Footage of that performance ended up getting some major air time on MTV, and Dookie ended up hitting number four on the Billboard charts. Just this year, Green Day auctioned off a cache of memorabilia for Reverb which included some of their mud-stained drum skins from the festival.

 

 

While Woodstock '94 was more than just metal and mud. The festival featured appearances from cult heroes such as Violent Femmes, Gil-Scott Heron, Sheryl Crow and The Alman Brothers, while Cypress Hill offered a fat dose of '90s hip hop to hungry punters. Aerosmith, who were atendees at the original festival back in 1969, were gifted a special set following Metallica's huge fireworks display at 3am on day two of the festival to a huge crowd response.

 

Electronic mastermind Aphex Twin played an immense rave of a set on the festival's first night, which was apparently cut short after promoters pulled the plug on his performance after they discovered he'd signed his festival contract with a fake name. Classic Richard D. James.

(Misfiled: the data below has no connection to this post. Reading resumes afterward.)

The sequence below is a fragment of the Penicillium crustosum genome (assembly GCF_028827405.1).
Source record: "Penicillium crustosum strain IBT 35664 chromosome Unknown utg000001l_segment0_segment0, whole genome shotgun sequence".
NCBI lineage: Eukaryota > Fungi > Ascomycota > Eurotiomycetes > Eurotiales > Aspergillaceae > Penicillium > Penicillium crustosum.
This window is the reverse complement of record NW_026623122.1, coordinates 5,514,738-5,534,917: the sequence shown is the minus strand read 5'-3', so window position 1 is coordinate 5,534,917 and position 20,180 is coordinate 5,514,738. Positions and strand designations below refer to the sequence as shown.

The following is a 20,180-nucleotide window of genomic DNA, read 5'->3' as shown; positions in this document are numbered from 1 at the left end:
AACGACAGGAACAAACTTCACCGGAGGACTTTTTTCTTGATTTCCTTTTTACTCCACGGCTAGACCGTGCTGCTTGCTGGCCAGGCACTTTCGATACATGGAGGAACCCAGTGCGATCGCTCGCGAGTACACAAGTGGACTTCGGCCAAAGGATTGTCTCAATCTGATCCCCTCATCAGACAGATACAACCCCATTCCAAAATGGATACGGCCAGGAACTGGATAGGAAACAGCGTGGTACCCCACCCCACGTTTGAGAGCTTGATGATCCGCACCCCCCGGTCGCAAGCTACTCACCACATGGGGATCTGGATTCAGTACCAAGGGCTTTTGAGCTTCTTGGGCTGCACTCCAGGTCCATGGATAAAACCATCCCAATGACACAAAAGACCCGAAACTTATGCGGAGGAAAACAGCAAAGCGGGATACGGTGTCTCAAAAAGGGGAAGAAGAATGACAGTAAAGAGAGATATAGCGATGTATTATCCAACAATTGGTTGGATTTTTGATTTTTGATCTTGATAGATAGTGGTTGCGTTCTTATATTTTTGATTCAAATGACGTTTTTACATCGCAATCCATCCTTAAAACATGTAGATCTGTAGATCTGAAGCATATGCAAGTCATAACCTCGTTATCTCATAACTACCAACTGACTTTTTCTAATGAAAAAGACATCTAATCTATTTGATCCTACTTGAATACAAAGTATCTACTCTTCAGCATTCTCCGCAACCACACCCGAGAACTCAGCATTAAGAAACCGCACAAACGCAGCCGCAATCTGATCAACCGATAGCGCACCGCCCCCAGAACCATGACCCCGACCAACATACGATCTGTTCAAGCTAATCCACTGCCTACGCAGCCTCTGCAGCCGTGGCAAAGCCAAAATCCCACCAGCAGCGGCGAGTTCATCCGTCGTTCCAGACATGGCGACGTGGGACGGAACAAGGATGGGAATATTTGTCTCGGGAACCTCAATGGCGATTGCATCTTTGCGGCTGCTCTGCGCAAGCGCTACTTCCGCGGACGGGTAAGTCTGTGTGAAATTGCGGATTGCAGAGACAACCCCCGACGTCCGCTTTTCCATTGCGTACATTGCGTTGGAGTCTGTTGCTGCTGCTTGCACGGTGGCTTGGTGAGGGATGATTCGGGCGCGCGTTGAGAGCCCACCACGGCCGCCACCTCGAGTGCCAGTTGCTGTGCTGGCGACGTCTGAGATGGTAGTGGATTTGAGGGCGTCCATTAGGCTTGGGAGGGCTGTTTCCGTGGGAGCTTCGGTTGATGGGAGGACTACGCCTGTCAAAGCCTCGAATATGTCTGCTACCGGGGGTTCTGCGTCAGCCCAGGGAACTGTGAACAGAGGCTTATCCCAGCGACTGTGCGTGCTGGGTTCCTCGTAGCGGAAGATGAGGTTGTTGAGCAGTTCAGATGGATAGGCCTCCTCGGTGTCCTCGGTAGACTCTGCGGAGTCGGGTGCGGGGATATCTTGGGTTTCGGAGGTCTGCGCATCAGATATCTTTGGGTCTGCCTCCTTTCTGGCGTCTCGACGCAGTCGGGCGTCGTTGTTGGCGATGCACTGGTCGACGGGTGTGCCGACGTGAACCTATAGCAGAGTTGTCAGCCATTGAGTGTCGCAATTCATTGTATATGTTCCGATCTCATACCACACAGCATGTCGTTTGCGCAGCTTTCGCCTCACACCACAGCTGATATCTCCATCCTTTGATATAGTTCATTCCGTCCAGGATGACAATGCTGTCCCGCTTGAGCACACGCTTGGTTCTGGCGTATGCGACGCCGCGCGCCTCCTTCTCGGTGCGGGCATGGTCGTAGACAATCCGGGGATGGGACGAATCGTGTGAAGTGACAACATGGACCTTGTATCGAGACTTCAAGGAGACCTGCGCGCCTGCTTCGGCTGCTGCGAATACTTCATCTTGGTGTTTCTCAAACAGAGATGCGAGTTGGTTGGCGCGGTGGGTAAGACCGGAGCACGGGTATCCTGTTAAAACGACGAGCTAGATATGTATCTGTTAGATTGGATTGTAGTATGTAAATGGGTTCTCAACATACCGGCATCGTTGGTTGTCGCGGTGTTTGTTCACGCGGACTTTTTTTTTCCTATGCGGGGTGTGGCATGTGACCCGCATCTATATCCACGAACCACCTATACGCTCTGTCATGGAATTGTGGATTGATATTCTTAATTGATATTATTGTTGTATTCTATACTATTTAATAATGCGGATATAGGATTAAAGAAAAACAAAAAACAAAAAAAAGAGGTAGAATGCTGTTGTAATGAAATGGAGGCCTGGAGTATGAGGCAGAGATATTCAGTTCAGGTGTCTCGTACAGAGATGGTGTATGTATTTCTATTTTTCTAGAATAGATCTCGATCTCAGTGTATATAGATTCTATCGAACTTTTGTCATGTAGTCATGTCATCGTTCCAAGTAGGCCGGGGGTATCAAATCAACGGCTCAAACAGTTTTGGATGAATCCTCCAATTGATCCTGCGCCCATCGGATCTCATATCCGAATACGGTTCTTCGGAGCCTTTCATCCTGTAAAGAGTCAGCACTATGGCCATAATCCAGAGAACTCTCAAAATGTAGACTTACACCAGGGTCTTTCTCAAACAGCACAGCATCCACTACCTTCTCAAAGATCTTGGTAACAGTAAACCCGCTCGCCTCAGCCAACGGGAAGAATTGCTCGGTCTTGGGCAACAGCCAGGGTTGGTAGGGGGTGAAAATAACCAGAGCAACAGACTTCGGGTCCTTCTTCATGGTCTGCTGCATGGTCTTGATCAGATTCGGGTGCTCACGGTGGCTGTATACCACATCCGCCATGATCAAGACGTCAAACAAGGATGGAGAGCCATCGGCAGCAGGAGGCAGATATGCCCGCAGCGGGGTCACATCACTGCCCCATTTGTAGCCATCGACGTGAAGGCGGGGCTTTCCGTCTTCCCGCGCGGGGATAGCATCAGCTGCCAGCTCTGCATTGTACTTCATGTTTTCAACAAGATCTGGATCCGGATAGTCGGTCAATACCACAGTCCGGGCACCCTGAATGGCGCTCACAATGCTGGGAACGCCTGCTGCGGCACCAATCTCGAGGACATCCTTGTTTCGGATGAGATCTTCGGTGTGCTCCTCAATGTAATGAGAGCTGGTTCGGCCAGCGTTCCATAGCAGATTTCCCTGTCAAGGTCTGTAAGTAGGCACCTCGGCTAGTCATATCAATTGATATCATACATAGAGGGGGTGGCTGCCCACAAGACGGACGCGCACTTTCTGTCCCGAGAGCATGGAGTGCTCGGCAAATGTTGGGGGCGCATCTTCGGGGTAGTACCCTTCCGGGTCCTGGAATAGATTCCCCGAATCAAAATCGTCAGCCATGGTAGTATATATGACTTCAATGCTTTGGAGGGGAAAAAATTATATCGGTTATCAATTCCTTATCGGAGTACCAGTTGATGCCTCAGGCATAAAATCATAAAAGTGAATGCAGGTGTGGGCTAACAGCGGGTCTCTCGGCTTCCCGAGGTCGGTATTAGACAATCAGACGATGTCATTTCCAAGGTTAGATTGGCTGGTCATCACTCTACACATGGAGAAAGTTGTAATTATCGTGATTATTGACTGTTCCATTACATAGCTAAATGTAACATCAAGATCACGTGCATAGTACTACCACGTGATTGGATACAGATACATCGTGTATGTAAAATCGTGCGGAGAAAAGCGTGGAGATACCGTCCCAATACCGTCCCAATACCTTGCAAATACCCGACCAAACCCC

If anything, however, Woodstock '94 was the final hurrah for the legacy of the festival. It held true to the music-first ethos of the original festival, avoided the corporate sponsorship that has plagued the festival's name since, and somehow, forged more than one legendary tale out of its muddy pits. 

 

Revisit our eulogy to Woodstock 50 - the festival that died before it was even breathing - here.